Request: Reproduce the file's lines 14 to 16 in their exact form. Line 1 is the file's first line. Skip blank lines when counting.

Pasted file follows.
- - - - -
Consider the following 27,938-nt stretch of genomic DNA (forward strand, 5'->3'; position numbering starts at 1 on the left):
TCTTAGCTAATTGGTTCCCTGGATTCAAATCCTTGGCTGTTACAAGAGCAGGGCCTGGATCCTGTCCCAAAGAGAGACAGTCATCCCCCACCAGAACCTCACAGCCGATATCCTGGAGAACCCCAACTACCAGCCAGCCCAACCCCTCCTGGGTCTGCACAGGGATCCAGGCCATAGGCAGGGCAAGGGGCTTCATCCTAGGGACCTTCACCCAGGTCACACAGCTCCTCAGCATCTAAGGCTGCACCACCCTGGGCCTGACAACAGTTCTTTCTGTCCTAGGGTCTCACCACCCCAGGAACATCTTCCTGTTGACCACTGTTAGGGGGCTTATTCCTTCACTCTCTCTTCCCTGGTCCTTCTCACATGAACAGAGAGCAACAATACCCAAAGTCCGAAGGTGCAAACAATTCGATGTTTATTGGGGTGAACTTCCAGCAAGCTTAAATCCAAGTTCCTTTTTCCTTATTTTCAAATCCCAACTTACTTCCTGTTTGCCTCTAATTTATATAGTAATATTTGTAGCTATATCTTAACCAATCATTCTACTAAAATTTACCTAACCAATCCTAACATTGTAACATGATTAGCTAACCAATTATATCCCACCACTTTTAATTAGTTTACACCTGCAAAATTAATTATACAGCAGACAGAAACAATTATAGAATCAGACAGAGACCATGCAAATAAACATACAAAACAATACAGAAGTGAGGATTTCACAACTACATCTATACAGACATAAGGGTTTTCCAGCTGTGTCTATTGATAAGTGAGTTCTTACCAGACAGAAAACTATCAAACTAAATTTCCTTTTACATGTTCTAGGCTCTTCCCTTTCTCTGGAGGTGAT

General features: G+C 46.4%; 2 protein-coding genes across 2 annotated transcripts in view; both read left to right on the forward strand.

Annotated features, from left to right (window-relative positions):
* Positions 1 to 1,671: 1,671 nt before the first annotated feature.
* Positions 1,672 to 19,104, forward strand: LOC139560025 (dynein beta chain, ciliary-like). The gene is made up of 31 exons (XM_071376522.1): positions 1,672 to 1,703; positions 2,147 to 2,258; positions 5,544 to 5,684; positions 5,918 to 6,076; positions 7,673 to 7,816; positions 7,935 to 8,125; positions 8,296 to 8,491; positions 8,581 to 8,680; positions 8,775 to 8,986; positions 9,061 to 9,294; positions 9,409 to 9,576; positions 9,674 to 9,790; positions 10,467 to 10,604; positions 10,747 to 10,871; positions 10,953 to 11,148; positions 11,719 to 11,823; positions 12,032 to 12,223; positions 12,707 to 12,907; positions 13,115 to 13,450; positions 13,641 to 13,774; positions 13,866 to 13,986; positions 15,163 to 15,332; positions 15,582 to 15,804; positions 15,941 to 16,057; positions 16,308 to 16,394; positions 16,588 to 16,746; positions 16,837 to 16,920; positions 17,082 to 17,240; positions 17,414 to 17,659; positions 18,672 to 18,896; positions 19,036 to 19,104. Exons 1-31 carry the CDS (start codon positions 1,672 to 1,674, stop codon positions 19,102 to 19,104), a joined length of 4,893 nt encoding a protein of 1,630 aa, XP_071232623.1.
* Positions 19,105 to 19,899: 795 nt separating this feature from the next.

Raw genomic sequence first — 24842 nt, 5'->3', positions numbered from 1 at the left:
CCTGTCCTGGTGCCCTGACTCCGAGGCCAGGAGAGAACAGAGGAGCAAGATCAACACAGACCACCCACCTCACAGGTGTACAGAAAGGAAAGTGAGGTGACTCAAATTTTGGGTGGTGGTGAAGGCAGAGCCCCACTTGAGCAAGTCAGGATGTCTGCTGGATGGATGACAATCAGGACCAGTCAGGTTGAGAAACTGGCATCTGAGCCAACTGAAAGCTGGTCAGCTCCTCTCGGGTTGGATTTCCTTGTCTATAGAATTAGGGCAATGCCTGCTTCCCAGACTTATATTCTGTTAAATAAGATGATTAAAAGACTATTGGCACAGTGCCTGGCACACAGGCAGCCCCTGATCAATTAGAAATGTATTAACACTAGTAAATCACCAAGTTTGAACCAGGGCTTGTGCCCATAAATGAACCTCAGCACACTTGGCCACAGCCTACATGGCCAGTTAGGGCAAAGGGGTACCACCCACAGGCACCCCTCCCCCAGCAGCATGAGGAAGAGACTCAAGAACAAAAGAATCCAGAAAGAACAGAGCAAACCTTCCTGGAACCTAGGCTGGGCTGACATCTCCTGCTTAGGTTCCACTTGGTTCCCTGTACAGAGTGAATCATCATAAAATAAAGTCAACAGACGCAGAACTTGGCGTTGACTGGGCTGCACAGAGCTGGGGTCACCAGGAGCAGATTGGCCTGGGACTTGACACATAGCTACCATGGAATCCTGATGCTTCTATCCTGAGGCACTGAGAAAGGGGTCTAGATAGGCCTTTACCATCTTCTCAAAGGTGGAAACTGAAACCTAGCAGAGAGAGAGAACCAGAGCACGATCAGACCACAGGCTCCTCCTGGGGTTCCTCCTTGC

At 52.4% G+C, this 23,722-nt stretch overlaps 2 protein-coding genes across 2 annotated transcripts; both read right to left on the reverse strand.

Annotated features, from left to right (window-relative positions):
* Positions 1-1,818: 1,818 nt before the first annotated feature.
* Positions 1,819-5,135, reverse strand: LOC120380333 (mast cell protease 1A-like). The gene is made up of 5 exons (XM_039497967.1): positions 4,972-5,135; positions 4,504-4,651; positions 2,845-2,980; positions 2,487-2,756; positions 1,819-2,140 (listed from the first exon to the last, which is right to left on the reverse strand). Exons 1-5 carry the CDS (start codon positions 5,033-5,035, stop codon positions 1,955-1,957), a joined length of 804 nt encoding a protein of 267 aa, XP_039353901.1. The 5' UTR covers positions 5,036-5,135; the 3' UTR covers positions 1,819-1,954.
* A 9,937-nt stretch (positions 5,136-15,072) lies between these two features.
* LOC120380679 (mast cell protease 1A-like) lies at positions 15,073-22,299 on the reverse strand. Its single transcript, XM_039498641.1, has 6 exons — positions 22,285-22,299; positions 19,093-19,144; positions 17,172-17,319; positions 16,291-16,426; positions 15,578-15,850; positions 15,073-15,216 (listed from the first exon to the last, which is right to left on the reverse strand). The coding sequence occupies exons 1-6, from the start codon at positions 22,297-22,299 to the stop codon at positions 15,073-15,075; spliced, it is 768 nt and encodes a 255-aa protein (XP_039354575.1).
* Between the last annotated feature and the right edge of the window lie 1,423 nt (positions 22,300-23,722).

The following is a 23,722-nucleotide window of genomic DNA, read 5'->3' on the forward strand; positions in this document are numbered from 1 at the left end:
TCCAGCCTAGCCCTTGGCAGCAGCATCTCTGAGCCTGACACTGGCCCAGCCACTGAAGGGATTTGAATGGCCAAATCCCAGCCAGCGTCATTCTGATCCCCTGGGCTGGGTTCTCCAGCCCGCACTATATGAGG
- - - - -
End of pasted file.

* A 9,937-nt stretch (positions 5,136-15,072) lies between these two features.
* LOC120380679 (mast cell protease 1A-like) lies at positions 15,073-22,299 on the reverse strand. Its single transcript, XM_039498641.1, has 6 exons — positions 22,285-22,299; positions 19,093-19,144; positions 17,172-17,319; positions 16,291-16,426; positions 15,578-15,850; positions 15,073-15,216 (listed from the first exon to the last, which is right to left on the reverse strand). The coding sequence occupies exons 1-6, from the start codon at positions 22,297-22,299 to the stop codon at positions 15,073-15,075; spliced, it is 768 nt and encodes a 255-aa protein (XP_039354575.1).
* Between the last annotated feature and the right edge of the window lie 1,423 nt (positions 22,300-23,722).